By Jennifer Kay, Associated Press
June 29, 2015
When photography was new, wealthy Haitians posed for the camera in fine clothes and formal parlors, as at home in the world’s capitals as any of their European or American peers.
But over the following century, that cosmopolitan image faded as foreigners focused on Haiti’s poverty and political dysfunction. What emerged remains the predominant representation of Haiti in photographs today: the poorest country in the Western hemisphere.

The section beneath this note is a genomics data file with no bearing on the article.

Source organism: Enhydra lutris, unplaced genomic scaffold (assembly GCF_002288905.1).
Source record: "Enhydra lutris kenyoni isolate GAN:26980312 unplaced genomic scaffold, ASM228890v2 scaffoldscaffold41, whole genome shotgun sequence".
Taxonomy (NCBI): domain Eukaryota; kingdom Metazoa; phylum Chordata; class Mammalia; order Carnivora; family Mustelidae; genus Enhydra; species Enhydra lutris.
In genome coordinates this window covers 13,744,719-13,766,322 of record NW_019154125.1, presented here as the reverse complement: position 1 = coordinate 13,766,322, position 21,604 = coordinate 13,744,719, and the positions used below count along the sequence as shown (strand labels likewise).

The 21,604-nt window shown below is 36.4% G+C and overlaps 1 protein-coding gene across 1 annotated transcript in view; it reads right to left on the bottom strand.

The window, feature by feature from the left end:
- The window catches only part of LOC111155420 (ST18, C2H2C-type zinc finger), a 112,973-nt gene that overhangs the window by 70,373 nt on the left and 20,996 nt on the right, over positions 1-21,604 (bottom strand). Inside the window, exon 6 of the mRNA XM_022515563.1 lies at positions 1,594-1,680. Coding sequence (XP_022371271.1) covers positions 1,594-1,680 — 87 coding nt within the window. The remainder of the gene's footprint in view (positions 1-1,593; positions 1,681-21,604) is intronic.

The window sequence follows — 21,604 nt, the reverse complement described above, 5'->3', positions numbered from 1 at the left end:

The tension between Haiti’s image abroad and the work of Haitians turning the cameras on themselves is the subject of “From Within and Without: The History of Haitian Photography” at NSU Art Museum Fort Lauderdale.
The exhibit, running through Oct. 4, was compiled from 19th century family photos, albums collected by American troops that occupied Haiti, photojournalism by Haitians and Haitian-Americans, and fine-art images by artists of Haitian descent worldwide.
Curator Edouard Duval-Carrie, a Miami-based Haitian-Americana contemporary artist, said the exhibit is rooted in many Haitians’ suspicion of cameras.
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